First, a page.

Data, Science, & Librarians, Oh My!

My thoughts as I navigate the world of data librarianship.

Prove Yourself: Needs Assessment Edition

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What I’ve come to love about the library science field (which after years of waiting tables you’d think I’d hate) is the service aspect to everything we do. Librarians are intensely user-focused in all of our work: through the use of needs assessment surveys, we mold our libraries to what users want, expect, and need. We use the results to design programs, buy technology, even create positions within a library (YA librarian is a thing because of that!). Some common ways to implement a library assessment include  focus groups, interviews, scorecards, comment cards, usage statistics from circulation and reference, and surveys sent to users via email or on paper.

This past week, I attended a workshop with the fabulous Julia Kim at METRO that focused on the implementation and design aspects of surveying, called "Assessment in Focus: Designing and Implementing an Effective User Feedback Survey." The presenter, Nisa Bakkalbasi, the assessment coordinator at Columbia University Libraries/Information Services, was a former statistician and presented on the many ways one could glean statistically valuable quantitative data from simple survey questions.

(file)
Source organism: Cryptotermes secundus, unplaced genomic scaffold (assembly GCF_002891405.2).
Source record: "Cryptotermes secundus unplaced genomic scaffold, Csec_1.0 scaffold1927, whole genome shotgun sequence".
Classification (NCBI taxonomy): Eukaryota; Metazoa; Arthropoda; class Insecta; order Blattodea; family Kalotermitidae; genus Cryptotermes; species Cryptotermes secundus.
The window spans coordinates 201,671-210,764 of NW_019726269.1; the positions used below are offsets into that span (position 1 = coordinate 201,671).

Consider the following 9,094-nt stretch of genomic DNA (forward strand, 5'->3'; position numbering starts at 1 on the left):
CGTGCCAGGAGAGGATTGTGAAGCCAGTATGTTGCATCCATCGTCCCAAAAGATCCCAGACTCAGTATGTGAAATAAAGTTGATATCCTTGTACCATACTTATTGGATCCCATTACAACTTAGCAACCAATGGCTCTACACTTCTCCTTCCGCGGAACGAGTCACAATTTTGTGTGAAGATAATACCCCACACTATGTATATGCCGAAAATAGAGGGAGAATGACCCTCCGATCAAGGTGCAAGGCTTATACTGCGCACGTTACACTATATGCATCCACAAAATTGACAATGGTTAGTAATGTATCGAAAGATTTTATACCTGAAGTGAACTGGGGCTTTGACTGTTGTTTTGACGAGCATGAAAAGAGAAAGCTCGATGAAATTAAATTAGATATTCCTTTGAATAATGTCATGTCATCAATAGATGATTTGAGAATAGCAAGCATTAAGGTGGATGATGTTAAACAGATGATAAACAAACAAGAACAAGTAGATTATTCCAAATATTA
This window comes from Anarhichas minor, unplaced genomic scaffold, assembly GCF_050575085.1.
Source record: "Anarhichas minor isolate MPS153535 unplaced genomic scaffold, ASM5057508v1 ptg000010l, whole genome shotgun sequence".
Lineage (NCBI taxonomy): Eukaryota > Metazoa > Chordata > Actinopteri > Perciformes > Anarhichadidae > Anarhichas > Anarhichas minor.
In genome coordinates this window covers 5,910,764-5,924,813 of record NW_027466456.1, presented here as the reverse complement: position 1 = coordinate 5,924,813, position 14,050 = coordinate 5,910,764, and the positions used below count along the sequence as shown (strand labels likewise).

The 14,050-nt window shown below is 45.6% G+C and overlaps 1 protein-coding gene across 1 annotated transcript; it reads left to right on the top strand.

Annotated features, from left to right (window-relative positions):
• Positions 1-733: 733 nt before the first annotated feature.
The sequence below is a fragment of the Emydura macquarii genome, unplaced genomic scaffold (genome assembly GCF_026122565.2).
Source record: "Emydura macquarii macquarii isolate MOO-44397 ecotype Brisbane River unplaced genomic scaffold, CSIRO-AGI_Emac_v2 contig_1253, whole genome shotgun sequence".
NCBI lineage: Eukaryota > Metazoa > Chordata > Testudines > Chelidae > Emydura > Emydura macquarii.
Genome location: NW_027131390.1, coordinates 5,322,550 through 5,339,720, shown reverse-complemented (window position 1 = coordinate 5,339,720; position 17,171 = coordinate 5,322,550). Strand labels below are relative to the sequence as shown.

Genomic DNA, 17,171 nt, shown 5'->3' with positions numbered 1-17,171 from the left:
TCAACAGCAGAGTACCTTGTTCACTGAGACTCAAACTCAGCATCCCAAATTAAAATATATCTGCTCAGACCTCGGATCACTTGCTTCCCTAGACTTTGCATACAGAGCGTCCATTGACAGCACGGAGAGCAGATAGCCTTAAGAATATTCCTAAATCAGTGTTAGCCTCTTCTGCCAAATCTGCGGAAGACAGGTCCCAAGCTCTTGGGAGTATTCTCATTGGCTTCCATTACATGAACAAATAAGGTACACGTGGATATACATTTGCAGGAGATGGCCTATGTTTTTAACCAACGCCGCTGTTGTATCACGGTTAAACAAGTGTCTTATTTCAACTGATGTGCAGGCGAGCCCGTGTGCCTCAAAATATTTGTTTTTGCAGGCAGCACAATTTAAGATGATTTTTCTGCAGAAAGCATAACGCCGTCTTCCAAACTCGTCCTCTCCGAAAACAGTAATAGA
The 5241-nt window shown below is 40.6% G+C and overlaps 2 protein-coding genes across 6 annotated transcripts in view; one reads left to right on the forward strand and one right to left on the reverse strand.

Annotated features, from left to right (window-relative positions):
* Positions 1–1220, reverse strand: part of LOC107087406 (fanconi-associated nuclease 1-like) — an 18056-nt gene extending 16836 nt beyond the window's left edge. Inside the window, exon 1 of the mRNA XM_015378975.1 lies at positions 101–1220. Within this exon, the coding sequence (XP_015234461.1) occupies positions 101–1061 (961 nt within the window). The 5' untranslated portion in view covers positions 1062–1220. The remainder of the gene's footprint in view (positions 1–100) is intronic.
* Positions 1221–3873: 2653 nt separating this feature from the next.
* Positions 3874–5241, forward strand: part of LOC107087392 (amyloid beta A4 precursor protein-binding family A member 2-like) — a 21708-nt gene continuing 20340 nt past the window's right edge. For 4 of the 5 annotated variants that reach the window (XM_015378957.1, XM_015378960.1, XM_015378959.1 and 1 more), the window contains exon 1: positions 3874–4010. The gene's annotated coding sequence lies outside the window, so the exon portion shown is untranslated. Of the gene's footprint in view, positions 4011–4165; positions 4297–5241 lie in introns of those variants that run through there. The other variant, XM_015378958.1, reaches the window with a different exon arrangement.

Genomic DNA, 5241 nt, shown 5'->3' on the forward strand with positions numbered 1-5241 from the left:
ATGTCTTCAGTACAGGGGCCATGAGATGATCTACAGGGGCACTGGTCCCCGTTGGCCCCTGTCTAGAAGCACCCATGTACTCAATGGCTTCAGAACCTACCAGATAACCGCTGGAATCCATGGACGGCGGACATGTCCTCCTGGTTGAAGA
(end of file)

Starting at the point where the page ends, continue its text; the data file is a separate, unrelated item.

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Science: The Final Frontier

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Science: the final frontier. These are the voyages of Vicky Steeves. Her nine-month mission: to explore how scientific data can be preserved more efficiently at the American Museum of Natural History, to boldly interview every member of science staff involved in data creation and management, to go into the depths of the Museum where none have gone before.

Hi there. Digital preservation of scientific data is criminally under-addressed nationwide. Scientific research is increasingly digital and data intensive, with repositories and aggregators built everyday to house this data. Some popular aggregators in natural history include the NIH-funded GenBank for DNA sequence data and the NSF funded MorphBank for image data of specimens. These aggregators are places where scientists submit their data for dissemination and act as phenomenal tools for data sharing, however they cannot be relied upon for preservation.


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